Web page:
Schwalbe ups its eco efforts with tyre recycling pilot

In close collaboration with Pyrum Innovations AG and the Technische Hochschule Köln – University of Applied Sciences, Schwalbe has begun a pilot project to develop an innovative bicycle tyre recycling system.

The project partners are carrying out research within the framework of a Central Innovation Programme for SMEs (small and medium-sized enterprises), in German referred to as ZIM and supported by the Federal Ministry for Economic Affairs and Energy (BMWi), to develop a sustainable recycling system for used bicycle tyres.

The aim is to prevent the incineration of tyres, or seeing them sent to landfill. Instead the hope is that the raw materials can be preserved for recycling within a closed-loop economy system. Schwalbe is planning to use the valuable secondary raw materials generated during the recycling process of old tires for the production of new products.

Simultaneously, the family enterprise is in the process of establishing an extensive infrastructure to support the recycling loop.

Schwalbe has been working towards improved sustainability and recycling for many years, introducing its recycling scheme for inner tubes to the UK in 2020. In what may not be a widely known fact, all bicycle tubes Schwalbe now produce are 100 per cent recyclable.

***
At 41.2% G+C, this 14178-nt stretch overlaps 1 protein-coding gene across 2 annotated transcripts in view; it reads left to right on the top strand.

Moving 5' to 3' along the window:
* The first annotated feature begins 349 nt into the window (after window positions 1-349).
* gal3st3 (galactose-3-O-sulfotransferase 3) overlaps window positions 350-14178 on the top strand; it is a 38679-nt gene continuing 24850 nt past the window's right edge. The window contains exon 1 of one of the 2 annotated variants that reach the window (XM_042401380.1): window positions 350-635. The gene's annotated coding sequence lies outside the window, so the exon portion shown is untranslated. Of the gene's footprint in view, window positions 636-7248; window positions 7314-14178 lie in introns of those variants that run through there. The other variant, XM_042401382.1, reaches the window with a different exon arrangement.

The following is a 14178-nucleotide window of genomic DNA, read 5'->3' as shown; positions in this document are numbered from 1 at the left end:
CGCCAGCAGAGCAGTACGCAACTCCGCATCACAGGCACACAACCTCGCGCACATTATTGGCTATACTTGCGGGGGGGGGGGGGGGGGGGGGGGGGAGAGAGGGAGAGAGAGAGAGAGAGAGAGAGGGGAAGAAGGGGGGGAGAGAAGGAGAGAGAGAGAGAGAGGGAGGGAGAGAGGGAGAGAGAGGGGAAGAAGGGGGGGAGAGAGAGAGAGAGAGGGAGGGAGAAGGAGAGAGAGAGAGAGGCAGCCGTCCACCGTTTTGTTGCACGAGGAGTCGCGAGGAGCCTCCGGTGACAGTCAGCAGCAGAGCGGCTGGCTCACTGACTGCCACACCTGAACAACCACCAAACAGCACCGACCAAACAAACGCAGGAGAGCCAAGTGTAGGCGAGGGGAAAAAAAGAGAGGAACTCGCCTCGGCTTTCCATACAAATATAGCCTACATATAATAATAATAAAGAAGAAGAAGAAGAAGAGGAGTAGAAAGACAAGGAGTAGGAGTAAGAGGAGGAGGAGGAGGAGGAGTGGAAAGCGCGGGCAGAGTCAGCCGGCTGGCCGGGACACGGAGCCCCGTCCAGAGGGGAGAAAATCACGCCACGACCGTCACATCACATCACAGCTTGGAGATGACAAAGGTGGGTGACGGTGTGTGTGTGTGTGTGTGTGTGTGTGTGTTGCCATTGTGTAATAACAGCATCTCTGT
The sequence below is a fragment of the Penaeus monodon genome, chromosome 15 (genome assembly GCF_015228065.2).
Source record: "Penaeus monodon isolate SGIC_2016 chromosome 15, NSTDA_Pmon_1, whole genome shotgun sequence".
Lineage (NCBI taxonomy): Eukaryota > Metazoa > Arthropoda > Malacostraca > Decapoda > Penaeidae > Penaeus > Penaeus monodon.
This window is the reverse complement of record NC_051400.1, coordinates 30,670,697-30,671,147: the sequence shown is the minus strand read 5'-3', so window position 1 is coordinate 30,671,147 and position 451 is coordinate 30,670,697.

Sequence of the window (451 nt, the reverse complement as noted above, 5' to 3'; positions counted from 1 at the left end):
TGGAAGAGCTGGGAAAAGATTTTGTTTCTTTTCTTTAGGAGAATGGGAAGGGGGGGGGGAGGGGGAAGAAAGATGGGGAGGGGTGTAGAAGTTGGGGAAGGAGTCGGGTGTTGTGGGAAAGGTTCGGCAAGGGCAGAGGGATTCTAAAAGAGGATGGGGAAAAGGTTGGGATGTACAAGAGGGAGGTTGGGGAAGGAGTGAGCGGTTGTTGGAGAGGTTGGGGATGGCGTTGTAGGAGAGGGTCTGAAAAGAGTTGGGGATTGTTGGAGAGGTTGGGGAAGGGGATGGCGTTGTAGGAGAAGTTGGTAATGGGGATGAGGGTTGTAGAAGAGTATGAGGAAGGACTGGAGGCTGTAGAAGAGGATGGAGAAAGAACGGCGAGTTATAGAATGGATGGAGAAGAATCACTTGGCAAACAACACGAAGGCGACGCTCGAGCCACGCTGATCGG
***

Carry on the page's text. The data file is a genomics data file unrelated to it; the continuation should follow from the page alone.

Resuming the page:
The recycled material taken from used goods it receives is reused during the production of new tubes without any loss of quality. For a closed-loop product life cycle and concerted recycling process design, Schwalbe won the German Sustainability Award 2021 in the category ‘Pioneers’. The pilot project ties in with these efforts by developing a sustainable recycling system that is also suitable for used bicycle tyres.

This week, CyclingIndustry.News has published an assessment of progress made across the industry on tube and tyre recycling, as well as notoriously dirty and hard to re-use carbon fibres. To read more on that, see here.

Various innovative technologies exist in the marketplace that can now take a wide range of feedstocks, ranging rubber through plastic and forestry waste, converting these to fuels such as hydrogen or other high value fuels that can then be used to power vehicles or heat homes.

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